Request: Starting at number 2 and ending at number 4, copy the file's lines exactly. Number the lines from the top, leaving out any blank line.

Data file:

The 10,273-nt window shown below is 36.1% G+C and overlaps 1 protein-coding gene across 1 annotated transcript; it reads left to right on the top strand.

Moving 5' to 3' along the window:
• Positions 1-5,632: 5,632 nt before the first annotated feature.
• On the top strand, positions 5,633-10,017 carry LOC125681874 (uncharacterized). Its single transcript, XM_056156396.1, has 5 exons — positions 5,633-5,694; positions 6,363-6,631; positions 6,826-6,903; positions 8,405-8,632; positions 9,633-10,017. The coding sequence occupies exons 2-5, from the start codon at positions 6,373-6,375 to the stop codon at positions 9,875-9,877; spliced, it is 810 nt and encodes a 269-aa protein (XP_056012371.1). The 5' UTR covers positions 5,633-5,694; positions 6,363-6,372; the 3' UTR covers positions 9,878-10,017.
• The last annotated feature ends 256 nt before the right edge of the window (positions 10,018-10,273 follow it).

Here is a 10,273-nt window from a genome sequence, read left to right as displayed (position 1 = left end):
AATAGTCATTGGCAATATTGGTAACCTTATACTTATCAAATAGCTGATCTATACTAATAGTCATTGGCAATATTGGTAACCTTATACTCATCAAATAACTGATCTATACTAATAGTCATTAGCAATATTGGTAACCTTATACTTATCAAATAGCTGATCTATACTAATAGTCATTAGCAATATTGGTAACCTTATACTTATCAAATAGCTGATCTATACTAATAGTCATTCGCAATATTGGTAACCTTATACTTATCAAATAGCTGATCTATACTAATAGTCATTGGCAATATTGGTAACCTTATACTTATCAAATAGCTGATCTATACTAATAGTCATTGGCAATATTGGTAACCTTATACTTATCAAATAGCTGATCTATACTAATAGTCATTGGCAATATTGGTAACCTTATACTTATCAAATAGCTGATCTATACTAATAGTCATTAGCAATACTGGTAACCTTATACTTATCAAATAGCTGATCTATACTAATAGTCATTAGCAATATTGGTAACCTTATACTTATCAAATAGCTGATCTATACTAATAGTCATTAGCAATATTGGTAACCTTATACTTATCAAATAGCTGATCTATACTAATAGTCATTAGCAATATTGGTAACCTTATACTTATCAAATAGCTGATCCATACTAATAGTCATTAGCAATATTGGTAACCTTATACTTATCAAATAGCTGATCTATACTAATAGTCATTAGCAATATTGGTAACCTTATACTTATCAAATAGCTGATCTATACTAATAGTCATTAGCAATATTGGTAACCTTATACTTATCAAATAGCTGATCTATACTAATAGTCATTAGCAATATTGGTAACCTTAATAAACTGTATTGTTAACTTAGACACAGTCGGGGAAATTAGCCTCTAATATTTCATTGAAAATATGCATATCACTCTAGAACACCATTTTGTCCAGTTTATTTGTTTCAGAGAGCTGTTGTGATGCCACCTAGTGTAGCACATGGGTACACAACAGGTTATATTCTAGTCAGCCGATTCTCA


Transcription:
Moving 5' to 3' along the window:
• Positions 1-5,632: 5,632 nt before the first annotated feature.
• On the top strand, positions 5,633-10,017 carry LOC125681874 (uncharacterized). Its single transcript, XM_056156396.1, has 5 exons — positions 5,633-5,694; positions 6,363-6,631; positions 6,826-6,903; positions 8,405-8,632; positions 9,633-10,017. The coding sequence occupies exons 2-5, from the start codon at positions 6,373-6,375 to the stop codon at positions 9,875-9,877; spliced, it is 810 nt and encodes a 269-aa protein (XP_056012371.1). The 5' UTR covers positions 5,633-5,694; positions 6,363-6,372; the 3' UTR covers positions 9,878-10,017.